Ira Mellman is chair of the Yale School of Medicine's department of Cellular Biology and an affiliate investigator at the Ludwig Institute for Cancer Research. He says that while "the idea that one can manipulate a patient's immune system to help combat cancer" is promising - the subject of his piece on page 47 - "it's simply that we don't know enough," he says. As a "lab guy," Mellman lobbies in Washington, DC, to bring industry, academia, bench research, and clinical research together. "Your work isn't really over until you've tested if your ideas are correct," he says.
West coast correspondent Melissa Lee Philips began moonlighting as a freelancer for The Scientist in July 2004 while working in a neurobiology lab; she switched to science writing full time a year later. She has also written for New Scientist, ScienceNOW, and BBC News, among other publications. In writing...
Stephen Little is CEO and co-founder of DxS Ltd, a UK biotech company that provides pharmacogenomic services to the healthcare industry. Originally trained in microbial genetics, Little switched to human genetic analysis 16 years ago. While he is excited in particular by the company's new test to detect low-level tumor mutations, he argues on page 75 that such treatments will never get anywhere unless there's a good business case, and details the seven issues scientists must face hen designing such therapies.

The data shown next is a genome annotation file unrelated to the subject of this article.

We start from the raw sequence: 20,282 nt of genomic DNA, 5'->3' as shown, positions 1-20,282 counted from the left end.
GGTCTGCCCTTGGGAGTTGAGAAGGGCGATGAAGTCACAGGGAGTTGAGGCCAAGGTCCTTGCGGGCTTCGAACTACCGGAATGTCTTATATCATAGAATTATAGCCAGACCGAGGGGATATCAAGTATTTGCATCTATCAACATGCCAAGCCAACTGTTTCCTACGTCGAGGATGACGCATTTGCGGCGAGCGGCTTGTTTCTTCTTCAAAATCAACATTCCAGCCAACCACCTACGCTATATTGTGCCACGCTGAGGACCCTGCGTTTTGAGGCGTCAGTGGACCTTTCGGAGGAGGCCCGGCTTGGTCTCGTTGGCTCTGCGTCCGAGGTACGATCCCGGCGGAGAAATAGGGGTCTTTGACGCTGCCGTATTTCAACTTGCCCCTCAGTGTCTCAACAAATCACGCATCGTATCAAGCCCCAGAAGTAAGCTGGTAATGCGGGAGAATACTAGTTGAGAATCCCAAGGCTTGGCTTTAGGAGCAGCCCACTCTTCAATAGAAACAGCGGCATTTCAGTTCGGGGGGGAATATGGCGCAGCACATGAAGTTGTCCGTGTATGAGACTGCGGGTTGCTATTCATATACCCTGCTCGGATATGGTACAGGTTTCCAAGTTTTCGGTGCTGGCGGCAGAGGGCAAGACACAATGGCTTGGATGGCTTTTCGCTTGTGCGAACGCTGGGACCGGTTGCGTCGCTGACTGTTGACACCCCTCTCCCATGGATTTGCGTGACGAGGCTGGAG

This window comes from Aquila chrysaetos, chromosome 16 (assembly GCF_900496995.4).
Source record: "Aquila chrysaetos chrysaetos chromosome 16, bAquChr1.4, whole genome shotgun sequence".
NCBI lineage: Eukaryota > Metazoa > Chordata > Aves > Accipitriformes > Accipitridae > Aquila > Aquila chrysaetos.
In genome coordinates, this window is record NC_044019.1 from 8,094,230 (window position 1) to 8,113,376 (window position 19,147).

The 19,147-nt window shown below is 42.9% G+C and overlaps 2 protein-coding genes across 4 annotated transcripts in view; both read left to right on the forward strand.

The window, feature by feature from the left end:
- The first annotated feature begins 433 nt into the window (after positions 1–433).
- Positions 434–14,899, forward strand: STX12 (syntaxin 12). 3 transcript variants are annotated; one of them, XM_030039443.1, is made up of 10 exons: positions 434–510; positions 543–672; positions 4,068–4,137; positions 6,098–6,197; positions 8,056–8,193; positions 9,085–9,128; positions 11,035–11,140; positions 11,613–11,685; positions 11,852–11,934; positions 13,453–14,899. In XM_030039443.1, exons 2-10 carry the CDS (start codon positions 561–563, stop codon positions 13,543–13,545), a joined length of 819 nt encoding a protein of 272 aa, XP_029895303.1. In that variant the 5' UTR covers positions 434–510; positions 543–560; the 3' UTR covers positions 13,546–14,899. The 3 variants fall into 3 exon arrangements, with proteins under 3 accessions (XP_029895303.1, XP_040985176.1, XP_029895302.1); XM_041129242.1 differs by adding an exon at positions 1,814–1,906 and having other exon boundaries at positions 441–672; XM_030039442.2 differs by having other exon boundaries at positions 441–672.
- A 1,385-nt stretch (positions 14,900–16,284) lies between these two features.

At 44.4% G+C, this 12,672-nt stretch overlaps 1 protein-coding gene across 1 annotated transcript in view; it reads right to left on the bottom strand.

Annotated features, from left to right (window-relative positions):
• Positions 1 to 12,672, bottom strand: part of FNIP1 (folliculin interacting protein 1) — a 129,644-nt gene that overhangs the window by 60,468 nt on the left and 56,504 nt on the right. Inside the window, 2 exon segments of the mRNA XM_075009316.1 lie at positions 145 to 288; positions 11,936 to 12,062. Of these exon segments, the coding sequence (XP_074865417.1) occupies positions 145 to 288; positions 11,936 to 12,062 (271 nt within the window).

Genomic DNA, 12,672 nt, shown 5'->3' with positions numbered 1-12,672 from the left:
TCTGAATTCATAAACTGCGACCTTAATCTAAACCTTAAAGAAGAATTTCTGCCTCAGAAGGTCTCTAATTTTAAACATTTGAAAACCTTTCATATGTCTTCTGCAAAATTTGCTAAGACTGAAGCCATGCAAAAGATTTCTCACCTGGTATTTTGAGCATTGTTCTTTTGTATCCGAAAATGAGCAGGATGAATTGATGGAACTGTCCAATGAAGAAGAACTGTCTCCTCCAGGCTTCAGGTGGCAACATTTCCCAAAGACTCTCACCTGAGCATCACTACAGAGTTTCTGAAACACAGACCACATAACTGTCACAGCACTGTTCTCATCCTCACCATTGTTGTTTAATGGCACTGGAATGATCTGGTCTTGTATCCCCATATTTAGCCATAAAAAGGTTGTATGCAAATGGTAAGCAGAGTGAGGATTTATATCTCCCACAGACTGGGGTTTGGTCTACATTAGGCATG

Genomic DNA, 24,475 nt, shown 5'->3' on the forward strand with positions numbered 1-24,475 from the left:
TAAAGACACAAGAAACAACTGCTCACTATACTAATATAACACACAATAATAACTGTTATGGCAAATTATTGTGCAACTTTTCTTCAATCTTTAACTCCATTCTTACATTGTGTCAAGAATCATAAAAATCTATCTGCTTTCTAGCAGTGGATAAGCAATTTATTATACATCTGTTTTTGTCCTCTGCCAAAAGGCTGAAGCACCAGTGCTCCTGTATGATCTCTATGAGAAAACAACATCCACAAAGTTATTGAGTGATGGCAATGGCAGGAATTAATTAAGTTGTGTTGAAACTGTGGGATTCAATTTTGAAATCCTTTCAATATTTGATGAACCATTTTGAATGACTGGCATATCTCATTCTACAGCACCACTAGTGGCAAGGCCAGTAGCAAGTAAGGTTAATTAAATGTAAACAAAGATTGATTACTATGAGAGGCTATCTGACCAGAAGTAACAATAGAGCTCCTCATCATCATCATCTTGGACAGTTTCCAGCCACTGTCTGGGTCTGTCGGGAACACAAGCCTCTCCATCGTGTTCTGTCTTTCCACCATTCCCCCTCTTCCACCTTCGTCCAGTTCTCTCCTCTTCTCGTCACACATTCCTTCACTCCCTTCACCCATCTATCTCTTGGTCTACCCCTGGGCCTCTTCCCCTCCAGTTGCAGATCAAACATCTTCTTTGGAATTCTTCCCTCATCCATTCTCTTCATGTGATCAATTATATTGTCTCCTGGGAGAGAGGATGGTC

Art director Marlene Viola joined The Scientist in 1998 as a production assistant. She now leads a production team of three. Viola graduated from the Art Institute of Philadelphia and is an active member of several organizations including the American Institute of Graphic Arts and the Graphics Arts Guild. There's no bigger thrill for an art director than a dramatic redesign like the one you hold in your hands, says Viola: "We have much more real estate for larger imagery, with greater impact, and brilliant typography, among other gems. Stay tuned."
It's been a dream of scientists for centuries to create artificial life, and the most recent efforts are chronicled by Jack Lucentini on page 30. The New York-based writer has also written for Discover, The Washington Post, Sky and Telescope, and Newsday. "I came across a paper by a prominent researcher in the origins of life who said that scientists have achieved most of the steps necessary towards building an artificial organism," he says. Lucentini says he was surprised by "how far along we are" in getting to that point.